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Raajit K. Rampal, MD, PhD, discusses symptom management in patients with myelofibrosis, defining disease progression, and key considerations for starting or delaying treatment.
JAK inhibitors represent a key weapon in the myelofibrosis arsenal when it comes to managing symptoms associated with the disease, according to Raajit K. Rampal, MD, PhD, who added that although challenges remain with regard to defining disease progression and determining when treatment should be initiated in certain patients, novel agents in the pipeline may help to further improve outcomes.
“The management of myelofibrosis is not necessarily black and white. There are shades of grey in terms of trying to figure out who needs treatment, when they need it, and what they should receive. There is some nuance there, but the good news is that we have options,” Rampal said. “It is important to know that several promising agents are under Investigation, including many agents in late-stage trials. We are in a far better place than we were 5 years ago. Hopefully, these drugs will get approved, and most importantly, [improve] outcomes for our patients.”
In an interview with OncLive®, Rampal, a hematologic oncologist at Memorial Sloan Kettering Cancer Center, discussed symptom management in patients with myelofibrosis, defining disease progression, and key considerations for starting or delaying treatment.
Rampal: To treat symptoms in patients with myelofibrosis, we often use therapies such as JAK inhibitors. Of course, this depends on the symptoms. Principally, we are talking about symptoms that many patients experience, such as fatigue, night sweats, fevers, early satiety, and abdominal discomfort. In multiple studies, JAK inhibitors have been shown to have an important impact on that symptom burden. Oftentimes, that is our major intervention to try to alleviate those symptoms [for patients].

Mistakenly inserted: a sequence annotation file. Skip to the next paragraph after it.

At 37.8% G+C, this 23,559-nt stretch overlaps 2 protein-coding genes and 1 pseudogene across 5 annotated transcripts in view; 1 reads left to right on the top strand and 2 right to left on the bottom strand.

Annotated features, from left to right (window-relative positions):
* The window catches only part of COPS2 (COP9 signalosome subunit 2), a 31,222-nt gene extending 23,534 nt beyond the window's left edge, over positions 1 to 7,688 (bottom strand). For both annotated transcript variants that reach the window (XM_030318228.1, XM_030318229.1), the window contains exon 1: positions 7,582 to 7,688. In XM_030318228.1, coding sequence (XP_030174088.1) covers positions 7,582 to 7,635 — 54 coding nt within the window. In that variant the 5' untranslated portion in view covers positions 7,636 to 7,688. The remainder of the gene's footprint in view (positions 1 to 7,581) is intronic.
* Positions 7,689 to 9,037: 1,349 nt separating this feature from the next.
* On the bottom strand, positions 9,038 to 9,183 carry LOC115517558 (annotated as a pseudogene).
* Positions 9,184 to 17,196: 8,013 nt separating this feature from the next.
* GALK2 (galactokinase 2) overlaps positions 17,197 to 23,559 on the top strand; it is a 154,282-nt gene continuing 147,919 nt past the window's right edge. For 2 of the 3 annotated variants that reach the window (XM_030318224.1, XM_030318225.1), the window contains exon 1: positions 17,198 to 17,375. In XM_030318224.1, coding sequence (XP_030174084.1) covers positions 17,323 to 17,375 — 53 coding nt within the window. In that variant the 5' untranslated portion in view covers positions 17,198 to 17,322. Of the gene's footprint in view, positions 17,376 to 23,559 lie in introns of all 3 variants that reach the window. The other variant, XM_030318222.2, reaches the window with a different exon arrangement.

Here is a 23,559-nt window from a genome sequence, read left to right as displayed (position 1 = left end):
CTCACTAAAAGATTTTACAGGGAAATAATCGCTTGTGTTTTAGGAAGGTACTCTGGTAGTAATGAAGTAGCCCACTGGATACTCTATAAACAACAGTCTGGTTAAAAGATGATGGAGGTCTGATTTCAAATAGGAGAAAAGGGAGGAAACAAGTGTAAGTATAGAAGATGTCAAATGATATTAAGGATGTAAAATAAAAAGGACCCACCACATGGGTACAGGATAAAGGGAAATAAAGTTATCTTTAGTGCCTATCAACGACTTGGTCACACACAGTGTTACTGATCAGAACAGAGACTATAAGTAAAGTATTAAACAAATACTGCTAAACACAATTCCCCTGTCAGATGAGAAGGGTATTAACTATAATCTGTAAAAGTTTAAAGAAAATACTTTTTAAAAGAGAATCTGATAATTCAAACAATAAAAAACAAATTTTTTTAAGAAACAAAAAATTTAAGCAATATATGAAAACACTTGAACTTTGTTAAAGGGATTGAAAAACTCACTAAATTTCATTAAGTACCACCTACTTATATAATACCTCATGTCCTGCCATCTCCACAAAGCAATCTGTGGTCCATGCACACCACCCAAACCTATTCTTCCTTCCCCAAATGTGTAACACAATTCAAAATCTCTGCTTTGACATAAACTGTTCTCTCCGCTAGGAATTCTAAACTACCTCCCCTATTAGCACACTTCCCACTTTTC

I am not sure that we necessarily have a uniform definition for disease progression. However, we do know that [progression] encompasses certain things. When breaking it down, [the first thing to consider are] the symptoms, and patient-reported symptoms are a component of this. For example, if patients have been stable on [treatment with a] JAK inhibitor and suddenly they are experience recurrence of their initial symptoms, or potentially even new symptoms, then that can be consistent with symptomatic disease progression.
When we consider this on a hematologic level, what are the things that would indicate to us that we have a problem? If we have a patient who has been stable on therapy, and now their platelet count is starting to fall, or their hemoglobin is starting to fall, they need transfusions and they had not previously been transfusion dependent, and they have been on their JAK inhibitor for 6 months or more—those are all the things that would be worrisome to us. That is a sign that the bone marrow is not functioning as well as it used to.